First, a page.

Quince Paste

Quince paste
Richard Jung/Photolibrary/Getty Images
Prep: 15 mins
Cook: 2 hrs 30 mins
Straining and Drying: 11 hrs
Total: 13 hrs 45 mins
Servings: 24 servings
Yield: 1 pound
Nutritional Guidelines (per serving)
148 Calories
0g Fat
38g Carbs
0g Protein
See Full Nutritional Guidelines Hide Full Nutritional Guidelines
Nutrition Facts
Servings: 24
Amount per serving
Calories 148
% Daily Value*
Total Fat 0g 0%
Saturated Fat 0g 0%
Cholesterol 0mg 0%
Sodium 1mg 0%
Total Carbohydrate 38g 14%
Dietary Fiber 0g 0%
Protein 0g
Calcium 1mg 0%
*The % Daily Value (DV) tells you how much a nutrient in a food serving contributes to a daily diet. 2,000 calories a day is used for general nutrition advice.
(Nutrition information is calculated using an ingredient database and should be considered an estimate.)

Quince paste, called membrillo in Spain, is a tangy-sweet fruit preserve. It is fantastic served with cheese (manchego cheese is traditional), but also makes an excellent breakfast spread.

There are two ways to make quince paste; one starts from scratch and the other uses the quince mash leftover from making quince jelly. They both yield the same tasty result.


  • 3 1/2 pounds quinces (about 4 large fruits)
  • 2 pounds granulated sugar

Steps to Make It

  1. Gather the ingredients.

  2. Wash and peel the quinces, reserving the peels. Core the quinces, adding the cores to the reserved peels. Chop the remaining quince into approximately 2-inch chunks.

  3. Tie the peels and cores up in cheesecloth or in a clean muslin bag.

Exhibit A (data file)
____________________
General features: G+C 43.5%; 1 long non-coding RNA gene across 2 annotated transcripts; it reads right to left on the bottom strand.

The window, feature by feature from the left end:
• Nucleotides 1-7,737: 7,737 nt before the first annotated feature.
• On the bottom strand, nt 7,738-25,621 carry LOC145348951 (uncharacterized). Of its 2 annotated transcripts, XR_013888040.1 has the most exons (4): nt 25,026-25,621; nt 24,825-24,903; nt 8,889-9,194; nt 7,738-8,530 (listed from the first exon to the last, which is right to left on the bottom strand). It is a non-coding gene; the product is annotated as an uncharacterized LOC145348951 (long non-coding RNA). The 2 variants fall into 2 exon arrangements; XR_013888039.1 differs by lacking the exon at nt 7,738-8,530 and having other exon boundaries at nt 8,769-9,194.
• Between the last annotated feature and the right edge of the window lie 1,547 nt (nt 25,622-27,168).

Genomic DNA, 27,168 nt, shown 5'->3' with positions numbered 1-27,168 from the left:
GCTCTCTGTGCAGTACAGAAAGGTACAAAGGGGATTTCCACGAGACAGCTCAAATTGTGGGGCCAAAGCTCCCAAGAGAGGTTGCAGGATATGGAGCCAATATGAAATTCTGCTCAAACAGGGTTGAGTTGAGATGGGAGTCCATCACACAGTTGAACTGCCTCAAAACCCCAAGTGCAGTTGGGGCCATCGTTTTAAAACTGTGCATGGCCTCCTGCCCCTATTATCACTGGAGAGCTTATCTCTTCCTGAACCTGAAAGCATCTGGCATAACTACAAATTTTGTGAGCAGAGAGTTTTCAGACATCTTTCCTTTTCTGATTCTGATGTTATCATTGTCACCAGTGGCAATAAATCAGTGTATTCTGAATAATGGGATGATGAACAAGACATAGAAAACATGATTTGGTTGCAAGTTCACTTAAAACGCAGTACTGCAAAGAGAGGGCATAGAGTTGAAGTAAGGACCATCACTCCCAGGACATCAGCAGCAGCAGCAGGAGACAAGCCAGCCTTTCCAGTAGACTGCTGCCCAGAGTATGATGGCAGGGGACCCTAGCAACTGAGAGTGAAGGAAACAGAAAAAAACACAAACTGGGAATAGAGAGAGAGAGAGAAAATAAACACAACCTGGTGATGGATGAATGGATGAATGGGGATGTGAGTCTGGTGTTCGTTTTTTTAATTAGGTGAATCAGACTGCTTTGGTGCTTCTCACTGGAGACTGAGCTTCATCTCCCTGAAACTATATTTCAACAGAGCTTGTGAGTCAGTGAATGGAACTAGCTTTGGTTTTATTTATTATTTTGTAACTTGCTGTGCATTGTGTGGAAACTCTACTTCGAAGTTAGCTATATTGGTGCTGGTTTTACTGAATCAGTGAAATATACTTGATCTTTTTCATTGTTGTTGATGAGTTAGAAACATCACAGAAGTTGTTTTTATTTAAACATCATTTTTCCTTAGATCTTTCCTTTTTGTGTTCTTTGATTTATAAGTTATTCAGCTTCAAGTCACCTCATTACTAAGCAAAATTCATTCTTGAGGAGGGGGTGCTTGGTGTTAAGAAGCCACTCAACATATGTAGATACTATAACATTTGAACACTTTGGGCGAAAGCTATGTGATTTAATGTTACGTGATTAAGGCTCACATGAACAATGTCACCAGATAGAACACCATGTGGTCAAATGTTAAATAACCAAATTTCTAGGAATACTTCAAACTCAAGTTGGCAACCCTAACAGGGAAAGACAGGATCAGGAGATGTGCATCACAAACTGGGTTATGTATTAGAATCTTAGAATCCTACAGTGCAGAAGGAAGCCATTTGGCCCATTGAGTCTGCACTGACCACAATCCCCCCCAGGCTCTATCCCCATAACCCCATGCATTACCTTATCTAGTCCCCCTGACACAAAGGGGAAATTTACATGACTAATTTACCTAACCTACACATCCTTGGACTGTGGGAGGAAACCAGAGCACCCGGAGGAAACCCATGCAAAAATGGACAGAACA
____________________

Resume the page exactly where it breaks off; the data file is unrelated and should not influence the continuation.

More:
4. Put the chunks of quince and the bundle of peels and cores into a large pot. Add water to cover by approximately 1 inch. Bring to a boil over high heat. Reduce heat and simmer for 1 to 1 1/2 hours, or until the quince chunks are mushy-soft.

  5. Remove and discard the bundle of peels and cores. Strain the remaining cooked quince through a very fine-meshed strainer or a double layer of cheesecloth set in a colander (you can use the liquid that strains out to make quince jelly). Leave the quince to strain for 2 hours.

  6. Puree the strained quince mash in a food processor or run through a food mill.

  7. Weigh or measure the puree then put it in a large pot. Add an equal amount by weight or volume of granulated sugar.

  8. Cook over low heat until very thick, approximately 1 1/2 hours. Stir constantly at first to dissolve the sugar, frequently after that. When it is done the quince paste will stick to a wooden spoon, and if you drag the spoon over the bottom of the pot it will leave a trail that does not fill in immediately with the quince. Be careful at the end of the cooking time to stir often and not let it burn.

  9. Lightly grease a 9-inch baking dish. Spread the quince paste in the dish smoothing it out with the back of a spoon. It should be about 1 1/2-inches thick. Let the paste cool in the baking dish.

  10. Dry the paste in your oven at the lowest setting, not higher than 125 F / 52 C. If your oven doesn't go this low, use the lowest setting and prop the door open with a dishtowel or the handle of a wooden spoon.

  11. Alternatively, remove all but the bottom tray from your food dehydrator. Place the baking dish of quince paste on the bottom tray and set the temperature to 125 F / 52 C.

  12. Dry the quince paste for 8 hours or overnight. The surface should be glossy and not sticky to the touch. Put the baking dish of quince paste into the refrigerator for 4 hours.

  13. Run a knife around the edges of the paste. Invert the quince paste onto a plate. Slice as desired. Wrap in plastic wrap and store in the refrigerator for up to 3 months.


You can also make quince paste using the leftover mash from making quince jelly:

  • After making quince jelly, you'll have a bunch of strained quince mash with the peels included. Run this through a food mill to remove the peels.
  • Skip boiling, straining, and pureeing in the recipe.
  • Add the puree and sugar to a large pot and proceed with the recipe as written.